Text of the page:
Without any of the information listed above, my first answer is that you have been infected with a downloader that is using IE in “hidden mode” to go out and download more malware onto your machine, visit various websites to artificially boost their visit count, and other bad things.
    (You really should see only iexplore.exe, and maybe ieuser.exe in Task Manager.. unless you have IE’s tabs behavior set to launch a new instance every time you click a link and a misconfigured browser plug-in..
    Depending on your “geek” proficiency level, to remove the malware you might try..
    1) hunting down suspicious entries in your Registry, and deleting keys and files, or
    2) Download Hijack This! and post the result on a Hijack This! forum, and then follow the advice you receive from a experienced malware expert
    3) Use an online scanner to detect and remove the trojan.. such as Housecall, or Microscan.
    4) Take your machine to a real professional tech support/repair shop (not the big chains’ tech support dept, because all they’ll do is..)
    5) wipe your drive and install a fresh copy of Windows (aka “restoring factory defaults”)

    Of course.. it may be something different.. but with the info you gave me..


    Comment by techpaul | July 10, 2008 | Reply

  3. When I tried to download Security Task Manager on my computer, WinZip extractor popped up saying, “The required operation requires elevation.” What exactly does that mean? I’ve never seen this message before. Truthfully, I am using a copied version of WinZip which I downloaded via BitComet, if that helps.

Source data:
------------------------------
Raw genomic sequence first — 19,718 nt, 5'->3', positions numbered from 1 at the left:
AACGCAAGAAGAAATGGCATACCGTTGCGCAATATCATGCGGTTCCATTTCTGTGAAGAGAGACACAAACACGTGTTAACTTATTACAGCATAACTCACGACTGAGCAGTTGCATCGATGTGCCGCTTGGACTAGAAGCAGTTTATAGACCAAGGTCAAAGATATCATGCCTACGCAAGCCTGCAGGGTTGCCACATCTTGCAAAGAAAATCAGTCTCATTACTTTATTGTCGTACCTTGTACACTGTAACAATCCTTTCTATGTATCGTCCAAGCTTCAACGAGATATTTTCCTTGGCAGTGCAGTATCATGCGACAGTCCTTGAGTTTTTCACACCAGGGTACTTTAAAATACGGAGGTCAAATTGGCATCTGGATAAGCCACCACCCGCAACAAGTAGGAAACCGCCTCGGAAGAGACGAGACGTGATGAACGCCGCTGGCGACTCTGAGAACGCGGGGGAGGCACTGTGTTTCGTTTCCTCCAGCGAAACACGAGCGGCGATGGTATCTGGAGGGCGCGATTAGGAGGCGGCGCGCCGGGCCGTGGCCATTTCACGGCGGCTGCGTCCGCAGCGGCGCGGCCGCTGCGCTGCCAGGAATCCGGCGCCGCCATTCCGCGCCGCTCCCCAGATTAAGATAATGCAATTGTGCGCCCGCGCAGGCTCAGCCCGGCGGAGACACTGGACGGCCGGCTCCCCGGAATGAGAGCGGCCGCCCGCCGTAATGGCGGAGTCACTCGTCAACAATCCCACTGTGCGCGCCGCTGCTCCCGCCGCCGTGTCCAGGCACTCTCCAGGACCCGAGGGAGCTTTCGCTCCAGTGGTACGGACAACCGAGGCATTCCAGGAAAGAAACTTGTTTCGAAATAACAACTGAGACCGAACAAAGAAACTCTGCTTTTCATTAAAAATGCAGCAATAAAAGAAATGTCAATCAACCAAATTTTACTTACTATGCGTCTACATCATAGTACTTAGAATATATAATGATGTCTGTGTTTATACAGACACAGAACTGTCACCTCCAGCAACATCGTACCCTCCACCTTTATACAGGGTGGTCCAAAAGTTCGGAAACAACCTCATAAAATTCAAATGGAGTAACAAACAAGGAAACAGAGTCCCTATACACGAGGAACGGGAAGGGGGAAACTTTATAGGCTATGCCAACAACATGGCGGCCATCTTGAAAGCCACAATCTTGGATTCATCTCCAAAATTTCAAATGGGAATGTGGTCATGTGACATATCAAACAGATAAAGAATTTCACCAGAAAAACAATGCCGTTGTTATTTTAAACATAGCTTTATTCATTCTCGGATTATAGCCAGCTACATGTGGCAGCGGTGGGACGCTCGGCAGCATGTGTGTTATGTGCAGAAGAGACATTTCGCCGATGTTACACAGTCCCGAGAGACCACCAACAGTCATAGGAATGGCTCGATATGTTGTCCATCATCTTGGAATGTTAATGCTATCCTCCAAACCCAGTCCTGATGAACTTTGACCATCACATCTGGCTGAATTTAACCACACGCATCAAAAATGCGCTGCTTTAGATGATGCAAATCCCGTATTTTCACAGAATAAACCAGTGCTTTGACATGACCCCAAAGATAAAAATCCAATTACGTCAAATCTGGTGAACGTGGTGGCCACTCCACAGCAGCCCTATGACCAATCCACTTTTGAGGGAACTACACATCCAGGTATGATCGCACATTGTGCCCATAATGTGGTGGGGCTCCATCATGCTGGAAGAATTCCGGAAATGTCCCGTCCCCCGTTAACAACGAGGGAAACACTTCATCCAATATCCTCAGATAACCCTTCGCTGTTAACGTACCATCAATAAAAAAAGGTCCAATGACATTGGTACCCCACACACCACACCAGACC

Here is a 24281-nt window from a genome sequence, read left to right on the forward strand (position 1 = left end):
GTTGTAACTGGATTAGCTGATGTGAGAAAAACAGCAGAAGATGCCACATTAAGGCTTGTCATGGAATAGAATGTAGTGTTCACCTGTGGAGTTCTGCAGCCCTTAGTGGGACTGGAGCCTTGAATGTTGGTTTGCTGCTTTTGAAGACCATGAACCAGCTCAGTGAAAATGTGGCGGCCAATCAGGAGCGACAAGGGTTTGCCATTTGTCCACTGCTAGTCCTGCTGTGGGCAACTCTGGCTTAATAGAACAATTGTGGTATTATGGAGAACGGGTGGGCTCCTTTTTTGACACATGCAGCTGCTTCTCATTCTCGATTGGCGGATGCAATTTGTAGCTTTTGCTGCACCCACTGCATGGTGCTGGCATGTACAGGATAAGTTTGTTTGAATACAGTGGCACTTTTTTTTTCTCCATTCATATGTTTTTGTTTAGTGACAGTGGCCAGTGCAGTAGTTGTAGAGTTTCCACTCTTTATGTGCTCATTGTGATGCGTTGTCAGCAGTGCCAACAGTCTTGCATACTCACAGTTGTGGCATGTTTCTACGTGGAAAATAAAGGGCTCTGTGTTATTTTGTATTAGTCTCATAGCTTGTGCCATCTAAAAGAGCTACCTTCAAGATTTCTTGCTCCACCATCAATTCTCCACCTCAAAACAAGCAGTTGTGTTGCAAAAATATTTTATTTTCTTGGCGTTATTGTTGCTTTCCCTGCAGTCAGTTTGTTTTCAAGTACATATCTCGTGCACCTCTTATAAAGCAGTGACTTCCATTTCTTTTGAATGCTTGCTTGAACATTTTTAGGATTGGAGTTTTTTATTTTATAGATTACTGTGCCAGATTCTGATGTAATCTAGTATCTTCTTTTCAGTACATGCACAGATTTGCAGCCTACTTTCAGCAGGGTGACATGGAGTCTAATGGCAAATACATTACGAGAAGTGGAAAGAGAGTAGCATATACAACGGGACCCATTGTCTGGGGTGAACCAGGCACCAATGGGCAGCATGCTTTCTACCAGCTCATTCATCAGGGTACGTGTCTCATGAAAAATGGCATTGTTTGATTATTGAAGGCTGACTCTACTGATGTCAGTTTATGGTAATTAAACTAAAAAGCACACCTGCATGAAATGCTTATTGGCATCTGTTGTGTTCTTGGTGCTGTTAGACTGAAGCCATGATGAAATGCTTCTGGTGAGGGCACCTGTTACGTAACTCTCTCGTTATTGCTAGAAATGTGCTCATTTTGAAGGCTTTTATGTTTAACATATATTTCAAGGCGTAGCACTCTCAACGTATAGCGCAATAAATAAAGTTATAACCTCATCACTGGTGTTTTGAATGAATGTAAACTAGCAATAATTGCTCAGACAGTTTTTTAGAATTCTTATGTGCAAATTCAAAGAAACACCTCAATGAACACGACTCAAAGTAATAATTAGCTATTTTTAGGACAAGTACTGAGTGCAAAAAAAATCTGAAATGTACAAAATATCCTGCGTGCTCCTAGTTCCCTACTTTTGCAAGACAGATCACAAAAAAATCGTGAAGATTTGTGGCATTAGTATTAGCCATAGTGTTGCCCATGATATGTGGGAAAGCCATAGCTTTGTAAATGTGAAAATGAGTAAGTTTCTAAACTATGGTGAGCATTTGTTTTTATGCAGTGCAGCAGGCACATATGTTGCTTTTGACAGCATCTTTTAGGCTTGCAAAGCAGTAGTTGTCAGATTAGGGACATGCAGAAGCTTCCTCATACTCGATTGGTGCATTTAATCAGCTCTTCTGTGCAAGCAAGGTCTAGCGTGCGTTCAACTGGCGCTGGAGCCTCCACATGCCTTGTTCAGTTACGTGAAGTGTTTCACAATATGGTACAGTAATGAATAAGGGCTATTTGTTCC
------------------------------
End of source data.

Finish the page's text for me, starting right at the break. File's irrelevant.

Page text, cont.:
The computer I’m using is a Sony Vaio VGN-NR360D which is running Windows Vista. In addition to that, I use AVG Free Edition and Windows Defender to protect my computer.


    Comment by Maggan | September 17, 2008 | Reply

  4. Maggan–
    I am fairly certain there is no issue with WinZip, but that Vista is attempting to protect you.. and you need to tell Vista that you know what you’re doing and it’s OK to proceed… and that you have the “authority” to override the protection feature.
    This is done by invoking the “Run as Administrator” option.

    (Note, it easiest to do this if you click on “Save” and not “Run” or “Open” when downloading.. Save the download to your Desktop, and then execute it. You can trash the installer package after you’re done.)
    The steps for this are here,, but instead of doing it to the Command Prompt, you’ll be doing it to winzip.exe. Which you’ll find in Computer > Local Disk C:\ > Program Files > WinZip.


    Comment by techpaul | September 17, 2008 | Reply

  5. Yea… I’m having another issue, and it seems that this time, there’s no way to save this file. Also, I have neglected to give you some important information, I’m currently using Mozilla Firefox as my default browser so all downloads are kept in a neat little box labelled “Downloads” however, it won’t allow WinZip to open this file, for whatever reason.


    Comment by Maggan | September 18, 2008 | Reply

  6. I followed your advice and changed WinZip’s properties to “Run as Administrator”, but this did pretty much nothing when it comes to installing the file.